Another reason for breaking bread revolves around the annual fire department dinner which is a tradition of long standing in many places. Our dinner here in Adelphia is held during the first part of March each year. At the dinner, we swear in our officers, celebrate the service of our members, and say thank you for the many years of service which our members have given. Last March my daughter and I received Top-10 Responder awards for our service during 2008. So it goes in my world. We say thank you with a meal.
As a matter of personal preference, I use food as a part of my business modus operandi. I learned this particular lesson from some really knowledgeable people. Through the years there were a number of organizations which ran major events with a largely volunteer staff. Hard work was rewarded with food and friendship. To a young lad growing up in the fire service, this seemed like an excellent way to rally people together around a common cause. Some of my best friends come from that era of nutritional interactions.
I have made it a long-standing practice to say thank you to people with whom I have worked by taking them out to a good restaurant and say thank you with a meal. It has been my experience that people like to hear the words thank and you used together as a comment on their service. However, I find that when those words are combined with a meal, they carry a bit more staying power. At least that is how I have seen that in my life. It is also my practice to send gifts to a number of folks with whom I do business on a regular basis during the Christmas season.
Let me now return to the days of yesteryear when I labored in the vineyards of the Newark Fire Department. The firehouse meal was a staple of our daily lives in the firehouses of the city. It was the time when all of us in the station came together to break bread and tell war stories. It was a time for people like Jerry Knight, Bernie Washington, Tom Grehl, and Jack Doll to strut their stuff. There were others of course, but these guys were the "gold standard" in my life.
I can still recall the meatloaf dinner that Bernie created for my last meal as a fireman at the old Engine Company #11 station on Central Avenue. The gang from Engine 11 and Truck 11 was there, as was my Battalion Chief and my Deputy Chief, as well as their aides. It was a real sweet time to be a fireman in the City of Newark.
As a matter of fact, I was able to develop a team-building program around my quarterly Sunday Brunch sessions at Engine Company #27 where Tom Grehl was the station commander. I would have Tom host the sessions in his station, since it was one of the largest in the city. The cost of the meal came from my pocket, but Tom and the gang at his station would prepare for the morning's festivities. I could then bring the entire battalion together for a training session, wrapped around a truly scrumptious Sunday brunch.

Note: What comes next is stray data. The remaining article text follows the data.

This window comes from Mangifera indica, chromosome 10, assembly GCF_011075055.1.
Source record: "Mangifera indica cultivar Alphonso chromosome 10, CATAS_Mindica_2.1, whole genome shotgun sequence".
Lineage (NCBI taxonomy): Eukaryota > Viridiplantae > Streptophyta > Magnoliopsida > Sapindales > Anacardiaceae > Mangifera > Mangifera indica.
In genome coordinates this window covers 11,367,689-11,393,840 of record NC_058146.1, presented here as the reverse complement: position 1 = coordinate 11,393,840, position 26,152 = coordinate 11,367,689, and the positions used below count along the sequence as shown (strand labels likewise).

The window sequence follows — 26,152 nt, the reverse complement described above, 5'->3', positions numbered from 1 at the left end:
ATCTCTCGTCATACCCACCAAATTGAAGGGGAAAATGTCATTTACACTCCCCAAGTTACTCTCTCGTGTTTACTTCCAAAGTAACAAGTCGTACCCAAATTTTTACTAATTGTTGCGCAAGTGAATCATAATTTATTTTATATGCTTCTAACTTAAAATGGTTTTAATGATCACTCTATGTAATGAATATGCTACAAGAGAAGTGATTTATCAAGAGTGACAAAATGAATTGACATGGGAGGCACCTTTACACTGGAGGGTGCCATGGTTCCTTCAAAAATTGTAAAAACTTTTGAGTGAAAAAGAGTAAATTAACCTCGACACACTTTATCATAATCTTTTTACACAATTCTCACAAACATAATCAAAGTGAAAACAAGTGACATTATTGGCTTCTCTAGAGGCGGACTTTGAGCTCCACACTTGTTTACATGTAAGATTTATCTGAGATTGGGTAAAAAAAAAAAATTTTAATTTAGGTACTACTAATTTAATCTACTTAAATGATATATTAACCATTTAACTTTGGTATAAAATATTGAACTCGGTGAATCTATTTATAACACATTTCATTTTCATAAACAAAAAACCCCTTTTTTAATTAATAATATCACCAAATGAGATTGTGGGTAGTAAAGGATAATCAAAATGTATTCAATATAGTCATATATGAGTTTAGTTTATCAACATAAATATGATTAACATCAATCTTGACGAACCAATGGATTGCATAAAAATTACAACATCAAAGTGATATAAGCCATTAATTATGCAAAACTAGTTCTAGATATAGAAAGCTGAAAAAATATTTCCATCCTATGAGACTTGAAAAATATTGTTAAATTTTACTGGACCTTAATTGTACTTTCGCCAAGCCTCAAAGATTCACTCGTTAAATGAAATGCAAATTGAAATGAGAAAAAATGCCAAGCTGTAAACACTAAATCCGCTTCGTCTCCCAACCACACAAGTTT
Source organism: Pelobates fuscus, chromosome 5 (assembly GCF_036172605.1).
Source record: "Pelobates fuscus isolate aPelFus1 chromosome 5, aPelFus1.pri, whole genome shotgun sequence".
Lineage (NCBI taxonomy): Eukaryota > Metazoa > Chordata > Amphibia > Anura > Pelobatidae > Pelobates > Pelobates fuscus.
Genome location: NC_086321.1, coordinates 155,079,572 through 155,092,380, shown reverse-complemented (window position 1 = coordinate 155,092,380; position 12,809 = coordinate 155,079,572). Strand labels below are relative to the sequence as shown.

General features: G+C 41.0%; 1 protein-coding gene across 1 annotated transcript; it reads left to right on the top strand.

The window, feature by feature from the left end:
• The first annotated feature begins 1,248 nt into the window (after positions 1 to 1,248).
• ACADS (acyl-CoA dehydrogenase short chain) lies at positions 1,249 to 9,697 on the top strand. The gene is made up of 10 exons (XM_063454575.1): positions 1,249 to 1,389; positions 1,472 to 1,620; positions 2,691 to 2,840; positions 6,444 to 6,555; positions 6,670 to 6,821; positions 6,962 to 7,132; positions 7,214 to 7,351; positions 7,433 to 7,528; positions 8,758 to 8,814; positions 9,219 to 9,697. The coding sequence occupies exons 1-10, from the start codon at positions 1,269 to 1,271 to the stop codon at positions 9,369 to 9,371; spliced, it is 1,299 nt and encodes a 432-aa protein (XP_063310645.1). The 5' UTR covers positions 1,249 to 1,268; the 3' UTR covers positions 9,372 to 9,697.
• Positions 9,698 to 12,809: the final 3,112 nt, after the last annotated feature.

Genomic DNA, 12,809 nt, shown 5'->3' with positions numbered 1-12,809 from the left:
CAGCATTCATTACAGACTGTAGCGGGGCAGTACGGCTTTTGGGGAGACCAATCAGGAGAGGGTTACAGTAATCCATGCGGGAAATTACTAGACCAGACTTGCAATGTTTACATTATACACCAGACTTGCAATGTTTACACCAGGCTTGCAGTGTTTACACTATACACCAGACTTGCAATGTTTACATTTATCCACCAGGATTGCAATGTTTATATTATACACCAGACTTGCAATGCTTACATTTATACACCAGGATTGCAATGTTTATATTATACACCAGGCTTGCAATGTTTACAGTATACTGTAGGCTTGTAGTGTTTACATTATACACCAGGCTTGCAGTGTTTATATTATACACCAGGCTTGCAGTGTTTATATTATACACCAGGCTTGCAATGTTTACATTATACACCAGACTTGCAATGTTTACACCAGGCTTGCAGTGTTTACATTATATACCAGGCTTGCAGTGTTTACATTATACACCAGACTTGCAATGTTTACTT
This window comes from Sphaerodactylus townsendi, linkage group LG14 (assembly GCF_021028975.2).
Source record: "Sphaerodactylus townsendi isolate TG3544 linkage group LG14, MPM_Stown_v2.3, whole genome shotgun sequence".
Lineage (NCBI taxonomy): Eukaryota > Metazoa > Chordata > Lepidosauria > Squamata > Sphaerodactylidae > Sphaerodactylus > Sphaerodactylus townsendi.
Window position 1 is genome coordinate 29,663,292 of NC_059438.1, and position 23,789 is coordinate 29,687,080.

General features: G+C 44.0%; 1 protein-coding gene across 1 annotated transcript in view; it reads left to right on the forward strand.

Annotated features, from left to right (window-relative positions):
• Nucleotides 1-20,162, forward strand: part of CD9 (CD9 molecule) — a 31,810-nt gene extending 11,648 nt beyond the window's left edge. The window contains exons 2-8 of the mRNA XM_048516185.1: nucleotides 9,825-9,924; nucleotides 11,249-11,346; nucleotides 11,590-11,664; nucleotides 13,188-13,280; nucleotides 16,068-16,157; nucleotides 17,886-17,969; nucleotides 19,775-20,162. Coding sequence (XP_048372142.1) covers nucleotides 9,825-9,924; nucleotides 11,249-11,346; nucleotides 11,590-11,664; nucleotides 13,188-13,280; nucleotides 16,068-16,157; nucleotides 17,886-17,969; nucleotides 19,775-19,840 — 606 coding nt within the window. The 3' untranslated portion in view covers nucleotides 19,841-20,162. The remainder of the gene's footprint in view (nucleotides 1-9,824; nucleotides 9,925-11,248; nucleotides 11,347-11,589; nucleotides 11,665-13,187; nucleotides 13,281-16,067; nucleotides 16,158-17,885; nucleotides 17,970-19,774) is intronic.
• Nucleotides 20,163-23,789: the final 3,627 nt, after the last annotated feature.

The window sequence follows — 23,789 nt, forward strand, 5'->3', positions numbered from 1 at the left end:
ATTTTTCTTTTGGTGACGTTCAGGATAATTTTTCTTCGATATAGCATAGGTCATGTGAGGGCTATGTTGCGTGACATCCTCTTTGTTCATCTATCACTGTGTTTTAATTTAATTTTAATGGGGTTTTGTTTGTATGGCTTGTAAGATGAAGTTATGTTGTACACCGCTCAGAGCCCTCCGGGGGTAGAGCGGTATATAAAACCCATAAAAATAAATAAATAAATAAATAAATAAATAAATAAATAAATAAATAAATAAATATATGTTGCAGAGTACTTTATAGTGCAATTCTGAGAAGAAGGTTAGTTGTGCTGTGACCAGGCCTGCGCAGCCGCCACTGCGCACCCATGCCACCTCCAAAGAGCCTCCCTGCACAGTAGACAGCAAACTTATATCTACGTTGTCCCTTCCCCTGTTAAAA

In this way, I could lay out my policies and procedures and everyone would be hearing the same things. A number of my associates thought I was foolish to lay out the money for these sessions. It was my contention that it was money well spent, because it allowed for the whole team to train together and then enjoy the rewards of their labors, viz. a great meal prepared by Chef Grehl.
Of course I have been reasonably assured that the firehouse meal still holds a central place in the firehouse of Newark. As a matter of fact, it was my privilege to be an invited guest back in 2007 for the dinner celebrating my brother's last night as the chief in Battalion Four, Tour 3. Let me assure you that the folks in charge of that meal shall carry a place in my heart. Frankly folks, it is tough to believe that I have been retired from the city for more than a decade.
There are many other examples from everyday life where meals serve an extremely useful function. When there is a death, we tend to come together around a dinner table. I cannot recall the number of repasts which I have attended during my time here on earth. And when there is illness, we come together and share our bounty with those who need the comfort of a well-cooked meal. My apologies to the ad agency which coined the phrase, "...Nothing says loving like something from the oven."
To this day, my volunteer fire company here in Adelphia wraps many of its functions around the concept of food. We dine after our monthly meetings. We share a bite to eat after our drills, and we recover from the hard work and danger of the fireground with food to fill our stomachs. We also get to shoot the bull and tell war stories during these times of friendship and camaraderie.